Registered Organization Adult-Use Cultivator Processor Distributor Retail Dispensary License Certified for medical use and includes the same authorizations and conditions as adult-use cultivator, adult-use processor, adult-use distributor and adult-use retail dispensary licenses Location of dispensaries shall be limited to only three of the organizations medical dispensaries’ premises and facilities.

May only distribute its own products

May not also hold another retail dispensary license.

Registered Organization Adult-Use  Cultivator,  Processor  and

Distributor License

Certified for medical use and includes the same authorizations and conditions as an adult-use cultivator, processor, and distributor licenses. Does not qualify such organization for any other adult-use license and may only authorize the distribution  of  the licensee’s own products.
Processor License Acquisition, possession, processing and sale from cultivators to processors or distributors License may authorize processing activities at multiple locations if authorized by Board.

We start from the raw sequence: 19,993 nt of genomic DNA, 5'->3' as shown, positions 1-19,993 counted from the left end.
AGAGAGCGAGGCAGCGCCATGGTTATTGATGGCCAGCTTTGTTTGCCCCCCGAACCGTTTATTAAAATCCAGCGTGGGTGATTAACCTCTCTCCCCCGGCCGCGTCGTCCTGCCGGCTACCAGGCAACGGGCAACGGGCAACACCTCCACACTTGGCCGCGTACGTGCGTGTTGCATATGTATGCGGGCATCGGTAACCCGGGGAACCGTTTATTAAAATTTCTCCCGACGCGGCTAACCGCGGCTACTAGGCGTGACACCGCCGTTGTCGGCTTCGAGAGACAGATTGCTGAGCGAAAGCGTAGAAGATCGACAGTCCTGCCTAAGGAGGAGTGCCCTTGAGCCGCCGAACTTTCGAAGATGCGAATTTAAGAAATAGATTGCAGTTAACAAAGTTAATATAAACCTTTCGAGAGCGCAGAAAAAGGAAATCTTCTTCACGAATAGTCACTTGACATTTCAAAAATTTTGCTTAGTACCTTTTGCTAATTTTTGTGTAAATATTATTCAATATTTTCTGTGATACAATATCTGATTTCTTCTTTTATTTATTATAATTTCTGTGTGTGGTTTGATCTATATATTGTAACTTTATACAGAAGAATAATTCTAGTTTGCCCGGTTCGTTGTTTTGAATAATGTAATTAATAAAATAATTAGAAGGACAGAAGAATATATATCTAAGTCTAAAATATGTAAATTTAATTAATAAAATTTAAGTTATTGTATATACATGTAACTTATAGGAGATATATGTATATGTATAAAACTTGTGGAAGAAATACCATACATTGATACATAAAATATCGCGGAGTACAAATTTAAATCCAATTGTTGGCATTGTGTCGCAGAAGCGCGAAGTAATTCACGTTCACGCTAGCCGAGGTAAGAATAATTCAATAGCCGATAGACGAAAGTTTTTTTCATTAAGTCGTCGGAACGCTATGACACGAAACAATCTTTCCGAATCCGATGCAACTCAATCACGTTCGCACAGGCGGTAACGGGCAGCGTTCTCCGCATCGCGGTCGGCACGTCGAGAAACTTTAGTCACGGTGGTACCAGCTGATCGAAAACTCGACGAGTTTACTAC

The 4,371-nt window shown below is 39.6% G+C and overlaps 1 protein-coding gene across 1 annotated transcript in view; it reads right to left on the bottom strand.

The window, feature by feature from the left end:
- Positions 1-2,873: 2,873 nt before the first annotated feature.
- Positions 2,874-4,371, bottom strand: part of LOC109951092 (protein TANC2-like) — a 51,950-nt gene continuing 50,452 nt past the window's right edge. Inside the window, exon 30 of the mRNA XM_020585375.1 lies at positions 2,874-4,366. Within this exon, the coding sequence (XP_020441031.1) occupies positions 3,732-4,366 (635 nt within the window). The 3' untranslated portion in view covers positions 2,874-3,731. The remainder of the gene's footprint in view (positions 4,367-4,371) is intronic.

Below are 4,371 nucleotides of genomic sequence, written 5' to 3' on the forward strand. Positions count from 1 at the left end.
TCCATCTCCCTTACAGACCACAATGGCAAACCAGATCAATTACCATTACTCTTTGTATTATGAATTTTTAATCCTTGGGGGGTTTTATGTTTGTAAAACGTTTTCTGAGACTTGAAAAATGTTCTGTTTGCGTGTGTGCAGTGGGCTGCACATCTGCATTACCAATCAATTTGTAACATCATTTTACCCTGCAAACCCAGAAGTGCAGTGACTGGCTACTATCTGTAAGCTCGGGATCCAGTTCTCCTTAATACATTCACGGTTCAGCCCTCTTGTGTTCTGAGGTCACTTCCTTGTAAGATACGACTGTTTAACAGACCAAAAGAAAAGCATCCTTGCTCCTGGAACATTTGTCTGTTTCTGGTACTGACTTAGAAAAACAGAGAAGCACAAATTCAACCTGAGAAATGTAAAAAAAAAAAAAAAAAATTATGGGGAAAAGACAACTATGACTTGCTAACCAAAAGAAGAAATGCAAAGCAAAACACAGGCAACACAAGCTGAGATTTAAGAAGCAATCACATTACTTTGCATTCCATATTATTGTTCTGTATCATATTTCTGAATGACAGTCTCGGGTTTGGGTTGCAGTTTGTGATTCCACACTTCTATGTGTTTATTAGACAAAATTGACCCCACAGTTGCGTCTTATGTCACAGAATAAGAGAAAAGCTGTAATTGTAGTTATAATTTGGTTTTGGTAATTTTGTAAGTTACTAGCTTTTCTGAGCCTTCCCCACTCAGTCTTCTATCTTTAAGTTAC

Cooperative License Acquisition, possession, cultivation, processing, distribution, and sale to distributors, on-site consumption sites, registered organization and/or retail dispensaries, but NOT directly to consumers. Must be comprised of residents of state of New York as LLC of LLP. LLC and LLP must adhere to various other organizational structure requirements.
Distributor License Acquisition, possession, distribution and sale from cultivator, processor, cooperative, microbusiness, or registered organizations to retail dispensaries and onsite consumption sites Cannot have direct or indirect economic interest in microbusiness, retail dispensary, on-site consumption, or registered organization.  In the event of direct or indirect interest in cultivator or processor licensee, can only distribute products cultivated or processed by such licensee.
Retail Dispensary License Acquisition, possession, sale and delivery license shall authorize the acquisition, possession, sale, and delivery from licensed premises to cannabis consumers. No person can have a direct or indirect interest in more than three retail dispensary licenses, and cannot hold a cultivation, processor, microbusiness, cooperative, or distributor license, or be registered as a registered organization. Must be owner of premises in which retail license is applied for or demonstrate possession of premises within thirty days of final approval through lease, management agreement, or other agreement for duration of license period.